By Dan Kricke
When is a headache more than a headache? When do fatigue and vomiting go from a stomach bug or food poisoning to something that warrants a hospital visit?
When I was younger and I would get the stomach flu, my head would eventually start hurting after a day of vomiting. And then the worry would be that the headache was the actual problem, that my shunt was malfunctioning and the vomiting was just a response. Everyone would keep a close eye on me and monitor my slightest change in temperature just to see, one way or another, whether we were going to pack a bag and head to the city to visit my neurosurgeon.
As I grow older I feel like I’ve become more in tune with my body, able to figure out whether an illness is just a run of the mill ‘everyone gets sick, sometimes’ thing, or if it’s hydrocephalus-related. Of course, that doesn’t stop my wife from worrying and wanting to drive me to the hospital at the first sign of trouble. That said, although I’m getting better at telling the difference between sick and “hydrocephalus sick,” I also believe my head has become more sensitive to certain things.
When I was a kid and everyone would get excited for that one or two days in February that would be surprisingly mild out of nowhere, I was always a little more cautious. I loved the warm weather but the sharp change in temperature would often be accompanied by a slight pressure headache. It wasn’t very debilitating, but it made those surprisingly warm days just a little less fun. Now as an adult, those surprisingly warm days are sometimes even worse. Sometimes a quick change in temperature leaves me feeling like I have a terrible migraine and all I can do is lie down and either hope it passes or worry that it’s something more serious.
In the time since the University of Chicago wrote their feature on me, I’ve had a few people reach out to discuss living with hydrocephalus. One of the people who reached out was an adult who had been just recently diagnosed. I talked him through some things and was able to help ease a lot of his fears, I think, but the one thing we both had in common were those stupid weather headaches. It was comforting to know that I wasn’t the only one dealing with them, but it also made me realize that there’s no easy path with hydrocephalus.
As those of us with hydrocephalus get older, we’re going to have our good days and our bad days. There’s no magic cure for the condition yet so we, and the people around us, need to be mindful that it doesn’t take much to disrupt our equilibrium. I’ve been out having a perfectly nice time with friends when a headache will hit and I’ve had to excuse myself. I’ve also been at work, again, feeling perfectly fine and then suddenly my head is killing me, and the last thing I want to do is stare at a computer screen. I’m sure for some people, it seems like I’m flaking out of hanging out or that I don’t want to work.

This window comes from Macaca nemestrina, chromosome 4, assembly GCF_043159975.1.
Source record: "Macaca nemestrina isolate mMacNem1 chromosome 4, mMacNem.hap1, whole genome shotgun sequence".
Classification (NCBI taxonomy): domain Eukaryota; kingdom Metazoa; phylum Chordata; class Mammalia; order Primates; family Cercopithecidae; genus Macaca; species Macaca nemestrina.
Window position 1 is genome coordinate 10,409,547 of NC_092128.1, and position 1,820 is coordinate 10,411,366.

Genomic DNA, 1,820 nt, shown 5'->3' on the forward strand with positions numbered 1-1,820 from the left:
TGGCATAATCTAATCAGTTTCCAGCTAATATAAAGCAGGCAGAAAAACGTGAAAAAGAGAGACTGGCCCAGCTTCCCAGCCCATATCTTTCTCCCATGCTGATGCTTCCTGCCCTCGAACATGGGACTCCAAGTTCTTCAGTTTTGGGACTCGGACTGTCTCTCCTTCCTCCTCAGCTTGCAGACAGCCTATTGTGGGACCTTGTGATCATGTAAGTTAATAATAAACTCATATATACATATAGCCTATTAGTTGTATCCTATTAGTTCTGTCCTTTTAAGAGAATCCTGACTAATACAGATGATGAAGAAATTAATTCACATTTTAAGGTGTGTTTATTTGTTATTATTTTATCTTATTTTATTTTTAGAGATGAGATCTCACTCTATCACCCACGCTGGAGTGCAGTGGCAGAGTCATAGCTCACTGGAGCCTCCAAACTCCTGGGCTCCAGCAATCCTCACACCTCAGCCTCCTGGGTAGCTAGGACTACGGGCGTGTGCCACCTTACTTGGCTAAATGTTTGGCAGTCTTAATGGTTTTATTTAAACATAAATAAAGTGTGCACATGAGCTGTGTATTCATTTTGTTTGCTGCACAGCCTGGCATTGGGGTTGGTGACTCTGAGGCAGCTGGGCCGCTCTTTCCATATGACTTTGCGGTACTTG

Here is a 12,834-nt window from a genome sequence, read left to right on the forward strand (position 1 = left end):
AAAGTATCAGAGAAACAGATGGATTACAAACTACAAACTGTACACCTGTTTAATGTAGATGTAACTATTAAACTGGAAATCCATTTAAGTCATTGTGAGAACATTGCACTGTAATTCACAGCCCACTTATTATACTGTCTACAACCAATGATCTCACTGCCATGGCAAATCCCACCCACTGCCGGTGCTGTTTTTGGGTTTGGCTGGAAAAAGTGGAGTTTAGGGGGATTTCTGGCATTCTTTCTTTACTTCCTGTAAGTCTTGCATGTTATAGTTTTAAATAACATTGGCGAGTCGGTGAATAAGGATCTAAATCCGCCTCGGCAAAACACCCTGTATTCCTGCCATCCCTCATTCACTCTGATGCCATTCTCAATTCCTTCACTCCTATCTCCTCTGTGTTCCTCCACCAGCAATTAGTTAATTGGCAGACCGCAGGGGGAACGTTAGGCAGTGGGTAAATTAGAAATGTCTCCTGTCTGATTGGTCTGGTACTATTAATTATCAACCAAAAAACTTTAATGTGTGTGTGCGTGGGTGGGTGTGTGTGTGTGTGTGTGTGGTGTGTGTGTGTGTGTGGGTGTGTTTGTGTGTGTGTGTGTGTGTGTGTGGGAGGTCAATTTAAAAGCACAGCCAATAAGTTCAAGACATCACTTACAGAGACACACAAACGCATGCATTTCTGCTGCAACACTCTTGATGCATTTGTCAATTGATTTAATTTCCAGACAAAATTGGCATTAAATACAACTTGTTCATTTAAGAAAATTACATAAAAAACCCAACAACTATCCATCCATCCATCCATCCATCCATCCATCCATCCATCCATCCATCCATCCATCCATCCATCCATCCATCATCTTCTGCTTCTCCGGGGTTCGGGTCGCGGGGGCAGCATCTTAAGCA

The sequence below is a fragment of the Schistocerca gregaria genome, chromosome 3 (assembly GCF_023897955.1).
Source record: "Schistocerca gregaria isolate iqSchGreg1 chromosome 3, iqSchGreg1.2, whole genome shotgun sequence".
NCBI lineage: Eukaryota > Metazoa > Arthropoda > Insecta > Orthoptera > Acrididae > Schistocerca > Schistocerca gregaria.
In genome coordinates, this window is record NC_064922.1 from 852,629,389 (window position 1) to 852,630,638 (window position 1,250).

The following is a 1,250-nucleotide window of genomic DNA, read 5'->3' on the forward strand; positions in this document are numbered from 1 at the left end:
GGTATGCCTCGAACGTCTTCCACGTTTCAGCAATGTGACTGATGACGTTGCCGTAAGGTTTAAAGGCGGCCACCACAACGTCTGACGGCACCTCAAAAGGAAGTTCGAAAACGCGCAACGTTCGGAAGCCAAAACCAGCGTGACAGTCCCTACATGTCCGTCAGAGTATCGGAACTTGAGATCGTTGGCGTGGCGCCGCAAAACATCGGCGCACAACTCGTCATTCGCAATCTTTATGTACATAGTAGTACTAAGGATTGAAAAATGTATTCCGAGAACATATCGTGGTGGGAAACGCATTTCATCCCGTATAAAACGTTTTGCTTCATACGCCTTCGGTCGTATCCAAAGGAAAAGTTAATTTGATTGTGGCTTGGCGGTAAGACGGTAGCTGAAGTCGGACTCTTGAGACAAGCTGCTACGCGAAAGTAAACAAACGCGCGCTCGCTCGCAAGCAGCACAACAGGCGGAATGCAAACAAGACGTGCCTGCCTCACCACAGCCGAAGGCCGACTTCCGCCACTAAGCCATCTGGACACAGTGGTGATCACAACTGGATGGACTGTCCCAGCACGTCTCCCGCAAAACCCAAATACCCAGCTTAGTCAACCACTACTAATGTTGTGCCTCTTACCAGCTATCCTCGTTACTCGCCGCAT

I’m of two minds on how to deal with this. On one hand, you can’t spend your whole life explaining hydrocephalus to everyone you come in contact with. It’s impractical and as I’ve said before, many people have other conditions or issues they deal with on a daily basis, too. We’re all just doing our best to live our lives. But on the other hand, it’s our responsibility as people with hydrocephalus to make sure that people whose opinions matter to us know what we’re dealing with. I can’t just start having mysterious headaches and expect my boss to sympathize if I don’t provide any context for the headaches. Similarly, my wife has experienced firsthand how hydrocephalus can bring me down. She’s a life saver when it comes to explaining my headaches to other people if I have to leave a group get-together suddenly.
We may always have hydrocephalus, and it may impact our lives in ways both subtle and much-less-so, but if we communicate how we’re being impacted, it will go a long way towards making our lives easier. Easier both internally as we worry less about judgment from someone who doesn’t understand what we’re going through, and externally, as people around us realize we can be counted on, but occasionally may struggle with headaches and other issues beyond our control.
I’d love to hear how everyone else deals with these surprise temporary headaches. Do you have a good way of explaining them to other people? And remember to use the hashtag #lifewithhydrocephalus when you post on social media, sharing a story, moment, or advice on living with the condition. Then we can all find each other!
For more information on symptoms of a possible shunt malfunction, click here.
Download our free factsheet Headaches and Hydrocephalus here.
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